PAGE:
I am in psychiatry and have dropped Medicare, all managed care, and the mega-companies that under-pay because “they think they can.”  I happen to believe that healthcare is a human right in a civilized society–not the one we are currently living in.  However, in your first paragraph you seem to imply that this is linked to the lowering of the social status of physicians.  I think that the chronology is correct, but I disagree about the causality.  The problem is way in which the profit motives of insurance companies requires providers strapped with medical school debt to not just work long hours, but to work financially strategically smarter long hours to keep their practices afloat and now the federal government with the ACA is trying to create 36 million more Medicaid insured patients at a time when there will be a tsunami of Medicare patients as the Boomers retire with the Congress/Senate threatening to lower provider reimbursement by 27%.  Having grown up in poverty in Texas, I want to live in a civilized society.  However, I borrowed too much money to treat patients (which I love to do), to be able to sell out to insurance companies or be the handmaiden of the government which wants to pretend my generation did not pay dearly for its education. Conversely those currently retiring got their education, comparatively, for pennies on the dollar and, apparently are going to pay for their healthcare in retirement at the same price….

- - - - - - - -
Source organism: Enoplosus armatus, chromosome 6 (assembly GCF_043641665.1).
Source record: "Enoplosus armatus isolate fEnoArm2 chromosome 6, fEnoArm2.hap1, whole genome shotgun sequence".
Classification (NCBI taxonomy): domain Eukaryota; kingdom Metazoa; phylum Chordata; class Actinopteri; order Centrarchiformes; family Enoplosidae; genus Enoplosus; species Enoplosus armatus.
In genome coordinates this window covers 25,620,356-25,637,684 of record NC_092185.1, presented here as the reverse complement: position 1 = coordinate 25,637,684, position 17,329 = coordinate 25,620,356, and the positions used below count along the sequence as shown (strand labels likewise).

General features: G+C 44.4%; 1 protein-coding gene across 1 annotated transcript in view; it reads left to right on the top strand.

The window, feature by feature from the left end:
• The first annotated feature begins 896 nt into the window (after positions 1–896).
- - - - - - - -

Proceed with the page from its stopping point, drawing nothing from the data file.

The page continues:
• doctorbills

    Well healthcare is basic human right as evidenced by jammed EDs full of all kinds of ailments.  These people will be treated at someone’s expense regardless of their ability to pay.  I am a little shocked to hear such a statement from a person who is dedicated to healing.  Perhaps I misunderstood that statement.